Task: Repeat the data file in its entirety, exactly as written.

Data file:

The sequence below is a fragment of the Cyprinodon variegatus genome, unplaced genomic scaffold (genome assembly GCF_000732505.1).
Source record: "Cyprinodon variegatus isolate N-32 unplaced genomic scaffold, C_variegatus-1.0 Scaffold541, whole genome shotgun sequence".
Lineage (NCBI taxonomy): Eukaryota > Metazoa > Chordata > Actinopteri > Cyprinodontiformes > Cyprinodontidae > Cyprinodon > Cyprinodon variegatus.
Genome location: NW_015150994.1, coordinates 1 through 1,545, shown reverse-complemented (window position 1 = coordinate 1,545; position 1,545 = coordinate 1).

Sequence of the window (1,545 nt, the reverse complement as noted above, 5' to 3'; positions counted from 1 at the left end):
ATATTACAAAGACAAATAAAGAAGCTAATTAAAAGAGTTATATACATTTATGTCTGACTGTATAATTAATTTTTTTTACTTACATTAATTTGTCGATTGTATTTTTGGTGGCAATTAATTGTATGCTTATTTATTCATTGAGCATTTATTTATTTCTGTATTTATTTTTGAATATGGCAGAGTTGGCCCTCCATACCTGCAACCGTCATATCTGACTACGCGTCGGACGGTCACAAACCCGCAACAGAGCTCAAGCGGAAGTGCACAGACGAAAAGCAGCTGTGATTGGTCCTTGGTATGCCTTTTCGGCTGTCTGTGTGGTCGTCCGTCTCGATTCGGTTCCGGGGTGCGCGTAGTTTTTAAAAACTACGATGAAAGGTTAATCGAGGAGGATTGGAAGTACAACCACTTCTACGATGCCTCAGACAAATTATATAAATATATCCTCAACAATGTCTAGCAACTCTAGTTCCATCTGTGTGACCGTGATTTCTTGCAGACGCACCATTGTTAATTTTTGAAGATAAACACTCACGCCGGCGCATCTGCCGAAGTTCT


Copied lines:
The sequence below is a fragment of the Cyprinodon variegatus genome, unplaced genomic scaffold (genome assembly GCF_000732505.1).
Source record: "Cyprinodon variegatus isolate N-32 unplaced genomic scaffold, C_variegatus-1.0 Scaffold541, whole genome shotgun sequence".
Lineage (NCBI taxonomy): Eukaryota > Metazoa > Chordata > Actinopteri > Cyprinodontiformes > Cyprinodontidae > Cyprinodon > Cyprinodon variegatus.
Genome location: NW_015150994.1, coordinates 1 through 1,545, shown reverse-complemented (window position 1 = coordinate 1,545; position 1,545 = coordinate 1).

Sequence of the window (1,545 nt, the reverse complement as noted above, 5' to 3'; positions counted from 1 at the left end):
ATATTACAAAGACAAATAAAGAAGCTAATTAAAAGAGTTATATACATTTATGTCTGACTGTATAATTAATTTTTTTTACTTACATTAATTTGTCGATTGTATTTTTGGTGGCAATTAATTGTATGCTTATTTATTCATTGAGCATTTATTTATTTCTGTATTTATTTTTGAATATGGCAGAGTTGGCCCTCCATACCTGCAACCGTCATATCTGACTACGCGTCGGACGGTCACAAACCCGCAACAGAGCTCAAGCGGAAGTGCACAGACGAAAAGCAGCTGTGATTGGTCCTTGGTATGCCTTTTCGGCTGTCTGTGTGGTCGTCCGTCTCGATTCGGTTCCGGGGTGCGCGTAGTTTTTAAAAACTACGATGAAAGGTTAATCGAGGAGGATTGGAAGTACAACCACTTCTACGATGCCTCAGACAAATTATATAAATATATCCTCAACAATGTCTAGCAACTCTAGTTCCATCTGTGTGACCGTGATTTCTTGCAGACGCACCATTGTTAATTTTTGAAGATAAACACTCACGCCGGCGCATCTGCCGAAGTTCT